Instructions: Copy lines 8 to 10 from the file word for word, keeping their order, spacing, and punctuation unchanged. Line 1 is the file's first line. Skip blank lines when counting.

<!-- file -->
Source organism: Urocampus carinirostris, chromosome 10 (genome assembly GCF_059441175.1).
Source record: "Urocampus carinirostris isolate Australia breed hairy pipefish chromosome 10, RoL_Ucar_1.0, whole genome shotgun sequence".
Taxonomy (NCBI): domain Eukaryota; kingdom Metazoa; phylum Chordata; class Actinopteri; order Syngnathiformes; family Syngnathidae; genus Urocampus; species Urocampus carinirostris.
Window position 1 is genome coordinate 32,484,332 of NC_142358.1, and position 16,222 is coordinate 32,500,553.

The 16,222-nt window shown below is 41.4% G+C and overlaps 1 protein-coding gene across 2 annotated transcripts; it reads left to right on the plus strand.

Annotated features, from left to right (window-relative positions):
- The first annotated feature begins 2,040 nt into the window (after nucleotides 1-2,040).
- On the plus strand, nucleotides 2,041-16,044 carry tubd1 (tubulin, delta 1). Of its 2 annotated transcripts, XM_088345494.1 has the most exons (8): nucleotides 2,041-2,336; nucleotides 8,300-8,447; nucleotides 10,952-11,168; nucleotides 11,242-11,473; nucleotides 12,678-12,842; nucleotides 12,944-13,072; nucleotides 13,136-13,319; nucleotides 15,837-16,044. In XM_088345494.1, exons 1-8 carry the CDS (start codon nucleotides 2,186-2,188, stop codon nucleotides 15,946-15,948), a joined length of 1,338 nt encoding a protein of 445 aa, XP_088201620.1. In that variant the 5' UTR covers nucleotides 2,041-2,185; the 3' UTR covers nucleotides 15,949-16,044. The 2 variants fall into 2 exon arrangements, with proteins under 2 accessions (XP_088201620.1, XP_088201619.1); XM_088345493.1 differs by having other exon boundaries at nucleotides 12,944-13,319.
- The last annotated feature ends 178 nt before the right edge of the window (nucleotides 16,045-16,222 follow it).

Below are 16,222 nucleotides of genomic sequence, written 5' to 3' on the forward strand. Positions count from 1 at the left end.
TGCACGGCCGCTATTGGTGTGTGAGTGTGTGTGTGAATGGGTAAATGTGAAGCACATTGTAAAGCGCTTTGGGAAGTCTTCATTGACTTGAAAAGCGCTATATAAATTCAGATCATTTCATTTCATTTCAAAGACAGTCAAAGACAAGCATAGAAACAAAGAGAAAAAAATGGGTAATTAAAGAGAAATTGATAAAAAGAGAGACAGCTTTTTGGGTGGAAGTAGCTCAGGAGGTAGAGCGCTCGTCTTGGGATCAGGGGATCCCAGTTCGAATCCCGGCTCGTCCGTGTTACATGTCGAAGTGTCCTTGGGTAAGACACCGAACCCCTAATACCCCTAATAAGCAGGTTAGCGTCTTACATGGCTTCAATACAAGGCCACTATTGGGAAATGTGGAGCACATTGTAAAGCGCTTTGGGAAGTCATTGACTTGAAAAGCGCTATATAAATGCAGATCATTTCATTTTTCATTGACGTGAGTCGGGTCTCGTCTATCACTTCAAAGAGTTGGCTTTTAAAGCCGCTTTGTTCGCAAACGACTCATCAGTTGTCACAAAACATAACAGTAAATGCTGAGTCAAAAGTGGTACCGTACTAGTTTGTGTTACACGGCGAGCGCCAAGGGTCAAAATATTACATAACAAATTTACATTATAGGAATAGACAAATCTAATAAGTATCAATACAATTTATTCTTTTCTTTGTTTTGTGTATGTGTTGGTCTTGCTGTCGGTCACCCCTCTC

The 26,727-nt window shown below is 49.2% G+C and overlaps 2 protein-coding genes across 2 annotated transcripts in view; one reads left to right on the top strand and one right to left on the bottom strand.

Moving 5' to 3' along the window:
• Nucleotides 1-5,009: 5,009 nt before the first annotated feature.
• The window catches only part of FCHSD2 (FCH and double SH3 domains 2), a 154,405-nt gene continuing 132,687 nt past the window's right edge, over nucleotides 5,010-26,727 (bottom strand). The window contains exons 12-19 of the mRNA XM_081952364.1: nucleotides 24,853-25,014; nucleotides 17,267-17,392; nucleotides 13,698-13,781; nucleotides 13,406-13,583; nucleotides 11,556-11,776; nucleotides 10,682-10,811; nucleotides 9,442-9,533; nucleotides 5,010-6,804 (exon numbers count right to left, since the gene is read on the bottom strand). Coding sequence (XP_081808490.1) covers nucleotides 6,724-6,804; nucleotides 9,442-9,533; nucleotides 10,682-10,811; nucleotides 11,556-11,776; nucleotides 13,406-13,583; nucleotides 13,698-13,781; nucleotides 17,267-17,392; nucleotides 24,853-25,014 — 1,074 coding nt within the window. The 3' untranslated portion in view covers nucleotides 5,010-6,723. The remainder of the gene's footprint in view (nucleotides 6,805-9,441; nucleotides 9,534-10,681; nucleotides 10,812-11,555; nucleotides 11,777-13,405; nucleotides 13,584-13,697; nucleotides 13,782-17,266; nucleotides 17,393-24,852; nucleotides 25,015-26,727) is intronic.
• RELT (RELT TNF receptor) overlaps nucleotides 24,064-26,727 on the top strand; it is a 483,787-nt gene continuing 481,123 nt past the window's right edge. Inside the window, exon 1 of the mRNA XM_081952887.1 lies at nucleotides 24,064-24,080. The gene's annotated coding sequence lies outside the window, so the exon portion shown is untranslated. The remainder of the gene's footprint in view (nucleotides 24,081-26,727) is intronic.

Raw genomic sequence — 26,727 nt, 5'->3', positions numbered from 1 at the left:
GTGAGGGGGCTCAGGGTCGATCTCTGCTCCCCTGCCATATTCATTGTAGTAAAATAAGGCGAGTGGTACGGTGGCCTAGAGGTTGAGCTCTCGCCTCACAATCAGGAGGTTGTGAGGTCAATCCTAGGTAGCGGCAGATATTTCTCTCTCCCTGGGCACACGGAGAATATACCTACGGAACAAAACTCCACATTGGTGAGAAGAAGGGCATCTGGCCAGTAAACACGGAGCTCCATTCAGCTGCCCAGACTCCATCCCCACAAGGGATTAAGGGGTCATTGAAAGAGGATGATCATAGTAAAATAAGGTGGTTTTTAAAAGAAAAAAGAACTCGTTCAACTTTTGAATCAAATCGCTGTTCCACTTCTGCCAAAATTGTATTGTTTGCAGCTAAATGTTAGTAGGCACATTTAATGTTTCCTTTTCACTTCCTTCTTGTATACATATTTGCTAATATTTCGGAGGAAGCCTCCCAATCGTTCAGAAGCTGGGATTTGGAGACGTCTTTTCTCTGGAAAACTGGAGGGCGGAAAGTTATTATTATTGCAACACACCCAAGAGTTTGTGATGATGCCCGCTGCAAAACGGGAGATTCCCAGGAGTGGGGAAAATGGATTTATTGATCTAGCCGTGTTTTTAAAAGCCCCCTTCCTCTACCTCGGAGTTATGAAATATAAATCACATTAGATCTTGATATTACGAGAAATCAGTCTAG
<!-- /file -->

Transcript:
- On the plus strand, nucleotides 2,041-16,044 carry tubd1 (tubulin, delta 1). Of its 2 annotated transcripts, XM_088345494.1 has the most exons (8): nucleotides 2,041-2,336; nucleotides 8,300-8,447; nucleotides 10,952-11,168; nucleotides 11,242-11,473; nucleotides 12,678-12,842; nucleotides 12,944-13,072; nucleotides 13,136-13,319; nucleotides 15,837-16,044. In XM_088345494.1, exons 1-8 carry the CDS (start codon nucleotides 2,186-2,188, stop codon nucleotides 15,946-15,948), a joined length of 1,338 nt encoding a protein of 445 aa, XP_088201620.1. In that variant the 5' UTR covers nucleotides 2,041-2,185; the 3' UTR covers nucleotides 15,949-16,044. The 2 variants fall into 2 exon arrangements, with proteins under 2 accessions (XP_088201620.1, XP_088201619.1); XM_088345493.1 differs by having other exon boundaries at nucleotides 12,944-13,319.
- The last annotated feature ends 178 nt before the right edge of the window (nucleotides 16,045-16,222 follow it).

Below are 16,222 nucleotides of genomic sequence, written 5' to 3' on the forward strand. Positions count from 1 at the left end.